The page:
Home Archeology History Cacao May Have Spread from Amazonia to Other South and Central American Regions 5,000 Years Ago

Cacao May Have Spread from Amazonia to Other South and Central American Regions 5,000 Years Ago

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Recent findings document the domestication of cacao tree (Theobroma cacao) in the Ecuadorian Amazon region, its region of origin, by at least 5,300 years ago. Lanaud et al. demonstrate the large landscape of domestication of cacao, out of its area of origin, along the Pacific coast of South America, occurring concurrently during this same early time period and in subsequent time periods. Image credit: Fernando Graniel.

Humans have a long history of transporting and trading plants, contributing to the evolution of domesticated plants. The cacao tree (Theobroma cacao), whose beans are used to make products including chocolate, liquor and cocoa butter, originated in the Neotropics from South America. However, little is known about its domestication and use in these regions. In a new study, archaeologists analyzed ceramic residues from a large sample of pre-Columbian cultures from South and Central America. Their results reveal the widespread use of cacao in South America out of its native Amazonian area of origin, extending back 5,000 years.

Recent findings document the domestication of cacao tree (Theobroma cacao) in the Ecuadorian Amazon region, its region of origin, by at least 5,300 years ago. Lanaud et al. demonstrate the large landscape of domestication of cacao, out of its area of origin, along the Pacific coast of South America, occurring concurrently during this same early time period and in subsequent time periods. Image credit: Fernando Graniel.

The modern cacao tree — whose scientific name means ‘the food of the gods’ — is one of the world’s most important crops.

There are eleven known genetic groups including the widely used Criollo and Nacional strains.

Although it is well established that the cacao tree was originally domesticated in the upper Amazonian basin, it has not been clear how its use by other cultures spread throughout South and Central America.

In new research, AGAP Institut researcher Claire Lanaud and her colleagues analyzed residues from 352 ceramic items from 19 pre-Colombian cultures spanning from approximately 5,900 to 400 years ago across Ecuador, Colombia, Peru, Mexico, Belize, and Panama.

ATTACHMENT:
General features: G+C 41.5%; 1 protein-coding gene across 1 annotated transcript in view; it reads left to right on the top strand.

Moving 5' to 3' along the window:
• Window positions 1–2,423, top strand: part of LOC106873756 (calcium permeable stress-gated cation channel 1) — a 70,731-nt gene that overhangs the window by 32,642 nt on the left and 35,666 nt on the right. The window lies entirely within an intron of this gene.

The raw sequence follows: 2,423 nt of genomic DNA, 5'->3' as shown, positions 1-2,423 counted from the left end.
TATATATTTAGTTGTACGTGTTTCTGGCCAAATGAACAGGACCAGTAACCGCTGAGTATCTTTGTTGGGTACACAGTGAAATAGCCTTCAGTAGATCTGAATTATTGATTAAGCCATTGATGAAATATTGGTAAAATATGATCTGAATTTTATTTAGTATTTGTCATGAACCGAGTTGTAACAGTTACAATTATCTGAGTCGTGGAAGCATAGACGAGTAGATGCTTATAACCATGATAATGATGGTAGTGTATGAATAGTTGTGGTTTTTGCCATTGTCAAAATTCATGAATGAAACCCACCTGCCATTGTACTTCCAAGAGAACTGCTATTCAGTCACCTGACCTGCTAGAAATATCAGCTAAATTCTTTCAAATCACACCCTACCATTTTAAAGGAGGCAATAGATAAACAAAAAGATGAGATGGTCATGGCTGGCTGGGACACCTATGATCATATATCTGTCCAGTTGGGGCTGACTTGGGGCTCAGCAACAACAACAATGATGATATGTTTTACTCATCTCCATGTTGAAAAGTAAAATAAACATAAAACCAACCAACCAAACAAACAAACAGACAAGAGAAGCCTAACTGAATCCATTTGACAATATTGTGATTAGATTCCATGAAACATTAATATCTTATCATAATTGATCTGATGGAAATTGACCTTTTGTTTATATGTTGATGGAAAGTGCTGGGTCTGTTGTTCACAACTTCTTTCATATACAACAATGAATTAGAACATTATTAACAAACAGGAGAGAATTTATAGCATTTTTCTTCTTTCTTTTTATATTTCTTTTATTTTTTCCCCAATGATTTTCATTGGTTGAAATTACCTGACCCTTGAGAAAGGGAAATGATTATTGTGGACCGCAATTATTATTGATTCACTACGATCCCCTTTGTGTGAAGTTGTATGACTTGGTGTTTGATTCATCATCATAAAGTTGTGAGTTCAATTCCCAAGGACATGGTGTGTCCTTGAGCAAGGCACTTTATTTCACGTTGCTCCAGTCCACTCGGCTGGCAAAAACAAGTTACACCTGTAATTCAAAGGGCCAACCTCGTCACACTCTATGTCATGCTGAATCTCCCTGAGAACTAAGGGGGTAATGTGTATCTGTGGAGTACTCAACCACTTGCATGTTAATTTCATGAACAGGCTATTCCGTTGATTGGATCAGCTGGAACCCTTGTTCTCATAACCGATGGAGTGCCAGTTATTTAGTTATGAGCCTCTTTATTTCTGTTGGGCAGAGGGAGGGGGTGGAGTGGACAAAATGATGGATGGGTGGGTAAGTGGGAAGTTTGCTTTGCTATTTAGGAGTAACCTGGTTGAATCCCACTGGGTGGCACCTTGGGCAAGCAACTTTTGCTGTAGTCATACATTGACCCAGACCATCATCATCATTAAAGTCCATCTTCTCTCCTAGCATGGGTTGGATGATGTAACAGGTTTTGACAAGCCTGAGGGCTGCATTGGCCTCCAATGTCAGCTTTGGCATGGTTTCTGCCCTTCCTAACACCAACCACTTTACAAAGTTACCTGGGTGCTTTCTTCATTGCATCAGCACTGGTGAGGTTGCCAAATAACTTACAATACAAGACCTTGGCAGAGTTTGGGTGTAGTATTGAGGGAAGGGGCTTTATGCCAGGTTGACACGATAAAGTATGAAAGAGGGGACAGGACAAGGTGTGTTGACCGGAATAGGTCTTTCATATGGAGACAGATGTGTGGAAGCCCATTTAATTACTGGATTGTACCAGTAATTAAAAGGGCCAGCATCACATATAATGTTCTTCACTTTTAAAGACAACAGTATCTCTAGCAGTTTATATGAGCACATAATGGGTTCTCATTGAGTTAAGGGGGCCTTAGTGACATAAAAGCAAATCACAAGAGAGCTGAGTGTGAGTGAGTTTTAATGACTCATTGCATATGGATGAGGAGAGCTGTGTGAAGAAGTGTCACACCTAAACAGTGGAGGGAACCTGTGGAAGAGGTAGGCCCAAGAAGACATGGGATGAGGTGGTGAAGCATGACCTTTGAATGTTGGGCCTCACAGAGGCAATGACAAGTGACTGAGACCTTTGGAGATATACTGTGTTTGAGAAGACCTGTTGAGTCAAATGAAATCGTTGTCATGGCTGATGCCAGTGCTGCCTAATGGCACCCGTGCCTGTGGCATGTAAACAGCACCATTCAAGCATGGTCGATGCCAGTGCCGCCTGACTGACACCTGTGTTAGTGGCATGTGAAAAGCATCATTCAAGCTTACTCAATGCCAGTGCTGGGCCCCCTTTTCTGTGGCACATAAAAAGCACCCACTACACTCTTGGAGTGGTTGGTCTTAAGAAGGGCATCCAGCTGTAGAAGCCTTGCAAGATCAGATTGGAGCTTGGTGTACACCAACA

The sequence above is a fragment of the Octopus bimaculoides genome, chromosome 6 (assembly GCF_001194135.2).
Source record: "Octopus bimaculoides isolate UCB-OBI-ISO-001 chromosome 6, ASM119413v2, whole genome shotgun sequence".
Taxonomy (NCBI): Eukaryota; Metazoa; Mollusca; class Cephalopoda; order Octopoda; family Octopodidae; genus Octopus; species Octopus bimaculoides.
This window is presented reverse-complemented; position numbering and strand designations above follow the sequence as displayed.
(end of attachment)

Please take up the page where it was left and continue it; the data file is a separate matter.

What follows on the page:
They tested for the presence of ancient cacao DNA and those of three methylxanthine (mild stimulant) components that are present in modern cacao tree strains — theobromine, theophylline, and caffeine — to identify ancient cacao residues.

The authors also used genetic information from 76 modern samples of cacao to establish the ancestry of ancient cacao present in the ceramic items, which could reveal how ancient strains diversified and spread.

The findings demonstrate that cacao was extensively cultivated along the Pacific Coast soon after its domestication in the Amazon at least 5,000 years ago, with high levels of diversity among the ancient strains indicating that genetically distinct populations were bred together.

The presence of cacao genotypes originating from the Peruvian Amazon in the coastal Valdivia Ecuadorian region suggests that these cultures had long-standing contact.

Peruvian strains were also detected in artifacts from the Colombian Caribbean coast.

“Together, this indicates that cacao strains underwent a wide diffusion across countries and were cross bred to adapt to new environments as different cultures adopted their use,” the researchers said.

“Greater understanding of cacao’s genetic history and diversity may help to counter threats, such as disease and climate change, facing modern cacao strains.”

A paper on the findings was published in the journal Scientific Reports.

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C. Lanaud et al. 2024. A revisited history of cacao domestication in pre-Columbian times revealed by archaeogenomic approaches. Sci Rep 14, 2972; doi: 10.1038/s41598-024-53010-6

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